Children's Museum of Pittsburgh
The original Children's Museum facility in the former Allegheny Post Office building
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|City designated||December 26, 1972|
|PHLF designated||December 26, 1972|
The Children's Museum of Pittsburgh was founded in 1983 in the old Allegheny Post Office, gifted to the museum by the Pittsburgh History and Landmarks Foundation, and is situated on Pittsburgh's North Side, formerly Allegheny City. The neighboring Buhl Planetarium building was vacated by 1991 when it was superseded by the nearby Carnegie Science Center. The museum grew from a traveling mobile museum started at the Three Rivers Arts Festival in 1972, and was part of the first wave of children's museums spreading across the county at that time.
In the early 2000s, it was announced the museum would be expanding from the old Beaux Arts-style post office into the neighboring vacant Art Deco Buhl Planetarium. A plan was devised by Koning Eizenberg Architecture, Inc. to connect the two historic structures with a modern glass addition over what was a street called Allegheny Square. The street was vacated and realigned and the addition was built.
The Children’s Museum of Pittsburgh became the largest Silver LEED certified museum in the country in March 2006. This validates that the Museum’s expansion has been designed and constructed using sustainable practices with particular attention to site development, water conservation, energy management, using recycled materials, waste management, reusing resources, indoor air quality as well as developing new programs for visitors. To offer teaching moments about the new green museum, many of the building’s structural and mechanical systems are left exposed.
Buhl Community Park
In 2010, officials announced plans to rehab a rundown park in front of the museum. The centerpiece of the new park will be a fog sculpture by Ned Kahn. The park opened on June 23, 2012 during a community celebration.
In its seasonal "Backyard", the museum grounds includes an interactive environment called "Allegheny Waterworks" which incorporates preserved local architectural relics. Among its sculptures are reliefs of Joe Magarac and other figures, designed by sculptor Charles Keck and rescued from the Manchester Bridge when it was razed in 1970.
The Children's Museum of Pittsburgh houses several ongoing exhibits as well as rotating exhibits. The MAKESHOP, Attic, Studio, Backyard, Garage, Garden, Theater, Waterplay, and Nursery areas are ongoing interactive exhibits and encourage touch and play. Also located within the museum are iconic items from the show Mister Rogers' Neighborhood. These include the original puppets, one of Fred Rogers' sweaters, and his sneakers.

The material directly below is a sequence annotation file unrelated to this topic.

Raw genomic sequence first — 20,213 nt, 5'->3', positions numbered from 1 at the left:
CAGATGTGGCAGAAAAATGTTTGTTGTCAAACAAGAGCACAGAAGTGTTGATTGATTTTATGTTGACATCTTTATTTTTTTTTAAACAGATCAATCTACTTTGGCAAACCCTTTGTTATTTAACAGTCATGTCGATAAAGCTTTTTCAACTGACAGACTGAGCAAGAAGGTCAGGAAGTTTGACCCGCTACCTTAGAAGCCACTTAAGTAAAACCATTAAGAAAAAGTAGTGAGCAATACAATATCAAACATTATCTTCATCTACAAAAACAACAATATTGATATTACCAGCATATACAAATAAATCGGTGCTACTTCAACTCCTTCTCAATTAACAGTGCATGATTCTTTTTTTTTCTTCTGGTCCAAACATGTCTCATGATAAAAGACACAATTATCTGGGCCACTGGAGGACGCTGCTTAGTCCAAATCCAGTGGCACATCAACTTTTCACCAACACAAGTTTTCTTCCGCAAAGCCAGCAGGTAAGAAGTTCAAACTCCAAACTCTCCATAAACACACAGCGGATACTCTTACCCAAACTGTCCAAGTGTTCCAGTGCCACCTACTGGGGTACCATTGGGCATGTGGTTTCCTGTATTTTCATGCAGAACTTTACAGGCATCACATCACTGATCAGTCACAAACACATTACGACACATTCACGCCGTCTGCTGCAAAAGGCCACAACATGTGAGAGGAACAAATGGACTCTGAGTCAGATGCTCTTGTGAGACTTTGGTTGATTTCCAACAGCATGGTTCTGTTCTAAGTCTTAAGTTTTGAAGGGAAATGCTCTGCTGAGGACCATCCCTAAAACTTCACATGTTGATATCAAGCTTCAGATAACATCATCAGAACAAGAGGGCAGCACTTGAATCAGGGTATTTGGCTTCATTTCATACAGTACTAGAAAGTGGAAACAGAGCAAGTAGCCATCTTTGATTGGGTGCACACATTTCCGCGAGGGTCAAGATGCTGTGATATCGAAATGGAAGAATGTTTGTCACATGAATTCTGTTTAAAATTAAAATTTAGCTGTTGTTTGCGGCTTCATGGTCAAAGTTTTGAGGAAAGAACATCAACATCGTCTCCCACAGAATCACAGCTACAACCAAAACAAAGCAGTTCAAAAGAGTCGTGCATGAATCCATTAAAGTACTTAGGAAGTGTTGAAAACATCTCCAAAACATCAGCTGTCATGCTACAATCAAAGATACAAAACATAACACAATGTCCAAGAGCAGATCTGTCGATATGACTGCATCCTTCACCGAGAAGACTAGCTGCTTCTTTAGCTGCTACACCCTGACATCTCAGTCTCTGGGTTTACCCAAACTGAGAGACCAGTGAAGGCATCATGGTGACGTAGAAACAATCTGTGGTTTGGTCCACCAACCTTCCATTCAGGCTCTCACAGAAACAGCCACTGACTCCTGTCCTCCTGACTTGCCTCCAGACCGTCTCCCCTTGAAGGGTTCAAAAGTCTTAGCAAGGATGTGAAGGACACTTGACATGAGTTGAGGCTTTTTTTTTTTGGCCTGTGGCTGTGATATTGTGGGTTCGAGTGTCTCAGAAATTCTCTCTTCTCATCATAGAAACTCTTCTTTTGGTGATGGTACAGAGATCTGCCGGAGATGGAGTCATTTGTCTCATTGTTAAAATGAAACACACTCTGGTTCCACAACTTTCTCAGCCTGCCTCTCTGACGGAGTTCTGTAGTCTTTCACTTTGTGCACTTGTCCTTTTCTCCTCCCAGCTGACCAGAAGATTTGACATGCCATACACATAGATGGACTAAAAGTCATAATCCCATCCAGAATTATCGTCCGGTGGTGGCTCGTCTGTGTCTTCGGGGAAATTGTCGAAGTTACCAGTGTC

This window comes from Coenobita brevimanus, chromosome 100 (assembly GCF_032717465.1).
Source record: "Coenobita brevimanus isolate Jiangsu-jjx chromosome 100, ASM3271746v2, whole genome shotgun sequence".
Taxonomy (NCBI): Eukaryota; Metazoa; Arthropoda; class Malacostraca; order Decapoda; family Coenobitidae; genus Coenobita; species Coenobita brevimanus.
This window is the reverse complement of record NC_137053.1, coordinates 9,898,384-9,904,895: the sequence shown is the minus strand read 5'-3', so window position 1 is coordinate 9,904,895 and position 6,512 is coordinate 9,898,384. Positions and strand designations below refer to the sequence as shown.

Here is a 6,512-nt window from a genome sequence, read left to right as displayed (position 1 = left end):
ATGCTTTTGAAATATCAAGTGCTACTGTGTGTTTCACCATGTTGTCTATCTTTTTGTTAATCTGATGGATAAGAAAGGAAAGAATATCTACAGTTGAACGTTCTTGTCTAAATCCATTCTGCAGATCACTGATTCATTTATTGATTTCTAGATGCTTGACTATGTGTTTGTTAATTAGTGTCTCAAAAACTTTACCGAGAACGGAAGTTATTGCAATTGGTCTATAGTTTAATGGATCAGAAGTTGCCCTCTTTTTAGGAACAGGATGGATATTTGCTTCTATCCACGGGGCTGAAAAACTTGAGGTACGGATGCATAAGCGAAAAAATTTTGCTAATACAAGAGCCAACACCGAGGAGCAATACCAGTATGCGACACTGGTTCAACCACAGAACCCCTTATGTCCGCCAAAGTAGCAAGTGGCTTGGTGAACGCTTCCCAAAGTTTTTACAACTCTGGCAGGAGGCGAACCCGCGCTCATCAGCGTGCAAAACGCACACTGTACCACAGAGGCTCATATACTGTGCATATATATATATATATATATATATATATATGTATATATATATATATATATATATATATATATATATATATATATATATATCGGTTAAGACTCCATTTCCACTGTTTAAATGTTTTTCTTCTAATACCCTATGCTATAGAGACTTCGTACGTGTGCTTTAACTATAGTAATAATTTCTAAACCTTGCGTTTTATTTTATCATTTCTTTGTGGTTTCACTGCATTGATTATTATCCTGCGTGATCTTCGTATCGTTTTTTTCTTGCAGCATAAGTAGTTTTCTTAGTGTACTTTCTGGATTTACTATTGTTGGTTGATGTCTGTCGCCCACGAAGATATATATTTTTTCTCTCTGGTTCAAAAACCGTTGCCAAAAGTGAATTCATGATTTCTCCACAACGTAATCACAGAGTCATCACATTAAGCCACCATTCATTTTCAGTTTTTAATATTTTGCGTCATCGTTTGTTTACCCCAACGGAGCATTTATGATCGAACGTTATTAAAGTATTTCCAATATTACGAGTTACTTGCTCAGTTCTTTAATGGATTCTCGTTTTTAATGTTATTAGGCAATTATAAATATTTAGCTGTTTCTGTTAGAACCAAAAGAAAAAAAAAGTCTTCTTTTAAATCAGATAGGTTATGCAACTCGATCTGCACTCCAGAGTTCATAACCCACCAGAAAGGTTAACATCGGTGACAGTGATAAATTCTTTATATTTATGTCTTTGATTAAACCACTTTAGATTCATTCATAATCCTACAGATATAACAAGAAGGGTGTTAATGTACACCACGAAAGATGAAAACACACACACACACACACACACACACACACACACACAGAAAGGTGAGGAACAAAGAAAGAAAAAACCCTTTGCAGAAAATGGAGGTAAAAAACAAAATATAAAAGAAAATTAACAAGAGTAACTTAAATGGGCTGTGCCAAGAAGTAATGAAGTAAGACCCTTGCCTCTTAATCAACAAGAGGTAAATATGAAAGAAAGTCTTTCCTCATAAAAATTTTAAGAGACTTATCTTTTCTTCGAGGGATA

The Children's Museum of Pittsburgh presents a wide variety of programs for children in fields ranging from dance and rocket building to quilting and robotics. Visiting artists offer workshops in a host of media, including pottery, Japanese paper cutting, animation and painting. The Museum's extensive outreach program offers performances, workshops, after school programs, artist days and festival programs for schools and groups throughout the year. Educational field trips are offered for local schools, scouts and other groups. The museum has collaborated with a number of regional institutions and programs, such as the University of Pittsburgh and the Create a Comic Project.
The addition has received numerous awards, including a 2009 National Medal for Museum and Library Service from the Institute of Museum and Library Services, National Trust for Historic Preservation award, LEED silver certification, and an award from American Institute of Architects.
Children’s Museum Executive Director Jane Werner received the Green Building Alliance 2006 Shades of Green Leadership Award which celebrates leaders who have helped transform the Pittsburgh region into a more sustainable place to live and work. Jane's contributions cited include launching a new program/initiative supporting green-building related activities; raising significant community awareness and outreach of green issues through materials, programs and events; and influencing the adoption of a program/policy through advocacy efforts and implementing green management and operation policies within the Children’s Museum of Pittsburgh.
- "Local Historic Designations". Pittsburgh: Pittsburgh History & Landmarks Foundation. Archived from the original on 21 July 2011. Retrieved 2011-08-11.<templatestyles src="Module:Citation/CS1/styles.css"></templatestyles>
- Pittsburgh History and Landmarks Foundation Local Historic Designations
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- Bill Zlatos (August 16, 2010). "Children's Museum of Pittsburgh plans meadow-like park with fog sculpture". Pittsburgh Tribune-Review. Retrieved August 22, 2010.<templatestyles src="Module:Citation/CS1/styles.css"></templatestyles>
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